Harry Garside.
Harry Garside will head to the Paris Olympics aiming to improve on his Tokyo Games bronze. Image by Lukas Coch/AAP PHOTOS
  • boxing

Garside headlines record Australian Olympic boxing team

Alex Mitchell March 15, 2024

Bronze medallist Harry Garside says he’d be betraying his younger self if he didn’t head to this year’s Paris Olympics and fight for his place atop the podium.

The 26-year-old headlines a history-making, 12-athlete Australian boxing team searching for the nation’s first ever gold medal in the discipline.

The squad includes Australia’s first Indigenous and Muslim women – Marissa Williamson Pohlman and Tina Rahimi – as part of a six-fighter female contingent that has tripled from the two that headed to Tokyo in 2021.

Tina Rahimi.
 Tina Rahimi poses for a photo after Australia’s boxing team announcement for the Paris Olympics. Image by Lukas Coch/AAP PHOTOS 

But none boast the name value of Garside, who headed to the professional ranks after breaking Australia’s 33-year Olympic boxing medal drought in Tokyo.

Not a perfect 3-0 start to his professional tenure nor the Australian lightweight title could satisfy his dream of tasting Olympic gold.

“Professional boxing was great, right? You start building a bit more of a media profile, you’re learning all these things, it’s a different sport almost and I was getting paid for the first time,” Garside told AAP.

“But I felt like I was betraying my younger self by getting so close at Tokyo and not rolling the dice again.

“I just felt like I would be 50 years old and disappointed if I didn’t.

“I’m a man who, once I commit to something, I’m all-in … once I made that decision, I was locked in for Paris.”

A second tilt at a professional career looms for Garside after Paris, admitting the need to tend to his Olympic itch held him back during his first.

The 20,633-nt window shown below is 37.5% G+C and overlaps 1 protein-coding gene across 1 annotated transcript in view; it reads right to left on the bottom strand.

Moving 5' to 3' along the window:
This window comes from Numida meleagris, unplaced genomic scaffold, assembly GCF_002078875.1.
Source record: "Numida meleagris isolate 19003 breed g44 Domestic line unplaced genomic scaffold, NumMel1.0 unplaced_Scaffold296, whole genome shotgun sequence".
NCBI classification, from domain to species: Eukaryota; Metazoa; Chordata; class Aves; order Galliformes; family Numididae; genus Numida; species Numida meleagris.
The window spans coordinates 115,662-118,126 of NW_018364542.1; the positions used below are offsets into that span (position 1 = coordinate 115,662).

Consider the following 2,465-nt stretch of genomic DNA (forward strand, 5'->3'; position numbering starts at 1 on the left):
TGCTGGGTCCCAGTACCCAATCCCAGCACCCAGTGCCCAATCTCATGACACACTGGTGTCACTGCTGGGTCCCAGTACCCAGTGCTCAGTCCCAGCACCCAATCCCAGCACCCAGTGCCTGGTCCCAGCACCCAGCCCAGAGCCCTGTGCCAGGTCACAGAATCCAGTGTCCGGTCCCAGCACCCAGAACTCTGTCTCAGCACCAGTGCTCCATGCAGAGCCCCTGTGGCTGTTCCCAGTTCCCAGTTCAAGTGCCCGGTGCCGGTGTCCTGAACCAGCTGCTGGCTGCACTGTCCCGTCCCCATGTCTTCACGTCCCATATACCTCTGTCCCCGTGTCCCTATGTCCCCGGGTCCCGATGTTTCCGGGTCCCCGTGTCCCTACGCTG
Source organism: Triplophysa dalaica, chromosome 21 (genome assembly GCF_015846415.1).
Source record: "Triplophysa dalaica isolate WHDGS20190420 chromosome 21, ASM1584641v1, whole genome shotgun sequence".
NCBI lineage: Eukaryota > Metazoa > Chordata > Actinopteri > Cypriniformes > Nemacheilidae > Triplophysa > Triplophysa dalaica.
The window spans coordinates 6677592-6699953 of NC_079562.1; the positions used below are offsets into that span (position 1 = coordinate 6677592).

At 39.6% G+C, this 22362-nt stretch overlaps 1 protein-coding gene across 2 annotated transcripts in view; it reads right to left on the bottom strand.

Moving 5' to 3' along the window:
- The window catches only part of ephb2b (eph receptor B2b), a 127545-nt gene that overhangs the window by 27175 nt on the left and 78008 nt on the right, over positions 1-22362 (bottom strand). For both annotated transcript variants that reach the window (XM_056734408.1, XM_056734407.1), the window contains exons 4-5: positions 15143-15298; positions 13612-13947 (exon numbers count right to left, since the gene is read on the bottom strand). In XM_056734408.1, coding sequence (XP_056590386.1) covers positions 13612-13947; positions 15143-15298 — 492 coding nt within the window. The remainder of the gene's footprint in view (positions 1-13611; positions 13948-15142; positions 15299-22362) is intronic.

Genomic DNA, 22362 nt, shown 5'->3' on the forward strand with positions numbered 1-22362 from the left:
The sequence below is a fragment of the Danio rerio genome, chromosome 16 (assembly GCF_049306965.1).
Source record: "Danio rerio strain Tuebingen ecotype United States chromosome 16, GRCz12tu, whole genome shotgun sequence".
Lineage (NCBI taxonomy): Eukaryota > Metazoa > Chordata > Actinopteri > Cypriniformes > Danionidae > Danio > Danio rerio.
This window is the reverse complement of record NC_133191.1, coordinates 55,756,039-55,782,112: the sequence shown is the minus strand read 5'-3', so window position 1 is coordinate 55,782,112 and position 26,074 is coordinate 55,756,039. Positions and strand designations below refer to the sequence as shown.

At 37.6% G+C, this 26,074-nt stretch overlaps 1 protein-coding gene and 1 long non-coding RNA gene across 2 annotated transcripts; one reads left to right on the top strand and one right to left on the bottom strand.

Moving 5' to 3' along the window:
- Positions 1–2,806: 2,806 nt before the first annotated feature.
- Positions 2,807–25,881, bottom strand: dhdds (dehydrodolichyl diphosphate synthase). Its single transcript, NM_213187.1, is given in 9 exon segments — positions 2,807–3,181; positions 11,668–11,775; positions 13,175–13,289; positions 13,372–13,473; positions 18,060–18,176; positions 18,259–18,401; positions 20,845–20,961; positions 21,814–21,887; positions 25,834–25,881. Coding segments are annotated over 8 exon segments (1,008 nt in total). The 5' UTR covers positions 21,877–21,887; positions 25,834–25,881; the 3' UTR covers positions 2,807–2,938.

“It was great, but my heart wasn’t fully in it because my younger self wants to be gold medallist,” he said.

“It was something different going 10 rounds, but I’ve always been a bit of an endurance athlete, I’m not a massive puncher so I don’t think I’m so crowd-pleasing at times.

“Who knows about professional boxing, maybe another Olympics, I’m not sure but I’ll make that decision post-Paris.”

Caitlin Parker joins Garside as returning Olympians, while Williamson Pohlman and Callum Peters are the first two Indigenous athletes officially selected for Paris.

Marissa Williamson Pohlman.
 Marissa Williamson Pohlman is all smiles after her Paris Games announcement in Canberra. Image by Lukas Coch/AAP PHOTOS 

Williamson Pohlman, 22, said competing at the top level continued the journey of a “naughty foster kid” from Melbourne’s western suburbs.

“I started boxing when I was 17 … I was getting into fights at school, I just loved to punch-on,” she told AAP.

“Boxing really resonated with me, being allowed to actually do it, and then I just sort of fell in love with the sport.”

The Ngarrindjeri woman said representing Indigenous Australians – both inside and outside the ring – drove her on.

“I like putting my people on the map, sometimes when I’m going overseas, people don’t even know Australia has a black history and a black future,” she said.

“I’m walking in two worlds, competing for Australia, but also working outside of the sport I have a career in Aboriginal Affairs and I’m keen to keep pursuing that once my Olympic journey is over.”


Men: Yusuf Chothia, Shannan Davey, Harry Garside, Callum Peters, Charlie Senior, Teremoana Teremoana.

Women: Tiana Echegaray, Tyla McDonald, Caitlin Parker, Tina Rahimi, Monique Suraci, Marissa Williamson Pohlman.